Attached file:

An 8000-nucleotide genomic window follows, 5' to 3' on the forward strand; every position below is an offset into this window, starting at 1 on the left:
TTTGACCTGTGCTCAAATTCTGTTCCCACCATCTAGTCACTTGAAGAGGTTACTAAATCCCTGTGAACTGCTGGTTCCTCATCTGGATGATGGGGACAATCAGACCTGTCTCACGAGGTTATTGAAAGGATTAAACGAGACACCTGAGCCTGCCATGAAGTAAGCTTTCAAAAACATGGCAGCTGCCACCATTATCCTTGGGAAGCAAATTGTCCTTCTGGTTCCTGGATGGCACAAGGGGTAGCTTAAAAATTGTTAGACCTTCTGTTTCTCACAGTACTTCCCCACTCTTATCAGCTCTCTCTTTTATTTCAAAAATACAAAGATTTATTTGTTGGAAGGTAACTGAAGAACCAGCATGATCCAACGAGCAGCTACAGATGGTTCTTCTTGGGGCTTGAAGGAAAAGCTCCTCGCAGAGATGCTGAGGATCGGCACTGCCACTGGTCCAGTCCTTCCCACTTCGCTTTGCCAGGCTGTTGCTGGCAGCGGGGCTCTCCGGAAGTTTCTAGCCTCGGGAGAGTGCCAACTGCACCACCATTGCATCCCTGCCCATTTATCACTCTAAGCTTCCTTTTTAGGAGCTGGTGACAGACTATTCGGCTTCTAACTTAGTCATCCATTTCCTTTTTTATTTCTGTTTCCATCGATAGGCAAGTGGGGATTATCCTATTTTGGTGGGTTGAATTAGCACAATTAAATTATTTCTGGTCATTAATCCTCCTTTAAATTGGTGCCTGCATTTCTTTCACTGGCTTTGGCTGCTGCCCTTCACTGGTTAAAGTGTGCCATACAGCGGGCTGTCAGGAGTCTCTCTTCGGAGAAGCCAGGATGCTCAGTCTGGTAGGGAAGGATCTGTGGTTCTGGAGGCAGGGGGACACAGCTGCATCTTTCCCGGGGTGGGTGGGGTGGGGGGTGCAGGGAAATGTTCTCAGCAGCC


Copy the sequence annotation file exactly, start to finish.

An 8000-nucleotide genomic window follows, 5' to 3' on the forward strand; every position below is an offset into this window, starting at 1 on the left:
TTTGACCTGTGCTCAAATTCTGTTCCCACCATCTAGTCACTTGAAGAGGTTACTAAATCCCTGTGAACTGCTGGTTCCTCATCTGGATGATGGGGACAATCAGACCTGTCTCACGAGGTTATTGAAAGGATTAAACGAGACACCTGAGCCTGCCATGAAGTAAGCTTTCAAAAACATGGCAGCTGCCACCATTATCCTTGGGAAGCAAATTGTCCTTCTGGTTCCTGGATGGCACAAGGGGTAGCTTAAAAATTGTTAGACCTTCTGTTTCTCACAGTACTTCCCCACTCTTATCAGCTCTCTCTTTTATTTCAAAAATACAAAGATTTATTTGTTGGAAGGTAACTGAAGAACCAGCATGATCCAACGAGCAGCTACAGATGGTTCTTCTTGGGGCTTGAAGGAAAAGCTCCTCGCAGAGATGCTGAGGATCGGCACTGCCACTGGTCCAGTCCTTCCCACTTCGCTTTGCCAGGCTGTTGCTGGCAGCGGGGCTCTCCGGAAGTTTCTAGCCTCGGGAGAGTGCCAACTGCACCACCATTGCATCCCTGCCCATTTATCACTCTAAGCTTCCTTTTTAGGAGCTGGTGACAGACTATTCGGCTTCTAACTTAGTCATCCATTTCCTTTTTTATTTCTGTTTCCATCGATAGGCAAGTGGGGATTATCCTATTTTGGTGGGTTGAATTAGCACAATTAAATTATTTCTGGTCATTAATCCTCCTTTAAATTGGTGCCTGCATTTCTTTCACTGGCTTTGGCTGCTGCCCTTCACTGGTTAAAGTGTGCCATACAGCGGGCTGTCAGGAGTCTCTCTTCGGAGAAGCCAGGATGCTCAGTCTGGTAGGGAAGGATCTGTGGTTCTGGAGGCAGGGGGACACAGCTGCATCTTTCCCGGGGTGGGTGGGGTGGGGGGTGCAGGGAAATGTTCTCAGCAGCC